Oscar Travesties: The 10 Best Nominees that Became Oscars Upsets
The Oscars are fast approaching this weekend, and it appears that the Best Picture race will be a tight one. Will the award go to indie hit Lady Bird? Could it go to Jordan Peele’s directorial debut in thriller Get Out? Could the Master of Monsters, Guillermo Del Toro take home the award for The Shape of Water? Regardless of who wins, there will be an additional seven films that will leave as they entered the Academy Awards — as nominees. An Oscars upset will surely ensure for several nominees. It may seem like a tighter race than usual, but the Academy Awards have a long history of winning upsets. Let’s take a look at the 10 Best Nominations across all categories to leave the Oscars empty-handed.
#10: Raiders of the Lost Ark (1981) for Best Picture
Steven Spielberg has a whopping 17 Academy Award nominations, so it’s no surprise that he’s left a few of those ceremonies empty-handed. In fact, this won’t even be the first time that he makes this list for an Oscars upset. But, Raiders of the Lost Ark deserves a space on the snub sheet, nonetheless. The year was 1982, and Steven Spielberg had finally gotten the chance to direct a James Bond film of his own design. It was a game changing film that established Spielberg as a box office giant. It was an action movie that cemented Harrison Ford as an action star. And it forever changed the standard for special effects.
Raiders entered the Academy Awards with an astounding eight nominations, of which it won four. What proved most surprising was that it lost the nomination for Best Picture to Chariots of Fire. Chariots of Fire is a great movie by the way, but it is definitely not Raiders of the Lost Ark great. Indiana Jones’ recognizability as an action hero is second only to James Bond. The film itself has influenced dozens of other films in its wake, and has made a much greater impact than Chariots of Fire in the long run.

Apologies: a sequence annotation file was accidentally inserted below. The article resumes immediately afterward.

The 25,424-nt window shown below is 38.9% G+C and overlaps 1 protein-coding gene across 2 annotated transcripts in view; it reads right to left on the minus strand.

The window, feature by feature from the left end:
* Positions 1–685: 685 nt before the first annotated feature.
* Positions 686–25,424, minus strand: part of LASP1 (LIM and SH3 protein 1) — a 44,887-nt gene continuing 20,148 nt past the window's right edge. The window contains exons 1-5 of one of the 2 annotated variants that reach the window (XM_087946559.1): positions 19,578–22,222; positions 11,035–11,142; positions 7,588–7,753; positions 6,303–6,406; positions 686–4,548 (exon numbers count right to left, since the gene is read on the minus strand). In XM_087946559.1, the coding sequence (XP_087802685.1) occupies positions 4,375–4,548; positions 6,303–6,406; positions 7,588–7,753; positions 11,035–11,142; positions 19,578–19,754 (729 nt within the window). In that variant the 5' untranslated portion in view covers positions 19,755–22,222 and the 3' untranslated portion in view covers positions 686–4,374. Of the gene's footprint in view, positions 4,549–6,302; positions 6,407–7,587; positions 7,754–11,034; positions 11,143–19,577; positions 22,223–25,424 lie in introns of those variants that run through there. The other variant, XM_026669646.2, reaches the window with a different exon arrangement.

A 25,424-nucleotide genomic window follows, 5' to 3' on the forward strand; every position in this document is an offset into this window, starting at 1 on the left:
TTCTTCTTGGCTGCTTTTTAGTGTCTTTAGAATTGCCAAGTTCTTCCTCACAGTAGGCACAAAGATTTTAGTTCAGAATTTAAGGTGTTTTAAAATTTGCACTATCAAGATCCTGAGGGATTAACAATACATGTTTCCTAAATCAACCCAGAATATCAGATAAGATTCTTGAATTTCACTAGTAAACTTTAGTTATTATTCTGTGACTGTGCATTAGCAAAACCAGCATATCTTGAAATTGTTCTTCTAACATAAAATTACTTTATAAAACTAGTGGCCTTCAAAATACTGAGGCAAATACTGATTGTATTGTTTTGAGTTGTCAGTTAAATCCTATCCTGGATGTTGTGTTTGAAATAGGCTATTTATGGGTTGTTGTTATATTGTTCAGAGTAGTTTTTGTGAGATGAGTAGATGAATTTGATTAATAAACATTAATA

#9: Star Wars (1977) for Best Picture
Speaking of game changing films, Star Wars is perhaps the Oscars upset on this list that I’m most irked about. I love Star Wars, some of my earliest memories revolve around Star Wars. Getting to go see Star Wars (even if it was the prequels) as a kid still resonates with me today. So yeah, I do think that Star Wars was snubbed at the 50th Academy Awards in 1978. No movie in the history of movies has had an impact on the entire industry and with as many generations of fans as Star Wars has. My dad grew up watching the originals, I grew up with the prequels, and I’m assuming they’ll still be making sequels when I have kids to take.
Star Wars (1977) redefined world building in film, and stretched the limits of the special effects needed to make it happen. Star Wars (1977) has influenced almost every action and adventure story that has followed it. It was a tremendous Oscars upset when the groundbreaking Star Wars (1977) lost Best Picture to Woody Allen’s Annie Hall. Annie Hall is again, a great film, but it doesn’t come close to having the same cultural and industry wide impact that Star Wars (1977) does. As Weird Al Yankovic once put it, “they’ll be makin these movie till the end of time” , I can’t say that anyone has ever claimed that about Annie Hall.
#8: La La Land (2016) for Best Picture
How can two films both lose and win the same award? Why via the magic of an Oscars upset of course. At the 89th Academy Awards, La La Land entered with a record tying 14 nominations and walked away with an impressive 6 wins. However, the film temporarily held 7 wins, due to a gaffe by the Academy. It was then dramatically revealed that there was a mix up, and that Moonlight had in fact won the award for Best Picture.
Like most Oscars upsets, this isn’t because Moonlight is a lesser film in terms of quality. This mix up is an Oscars upset because La La Land had already won the award for Best Director, along with several others. Every indication pointed towards the commercially and critically successful La La Land. However, it did not win, and the snub will go down as one of the most public of Academy Award gaffes in history.
Image via Yahoo
#7: Brokeback Mountain (2004) for Best Picture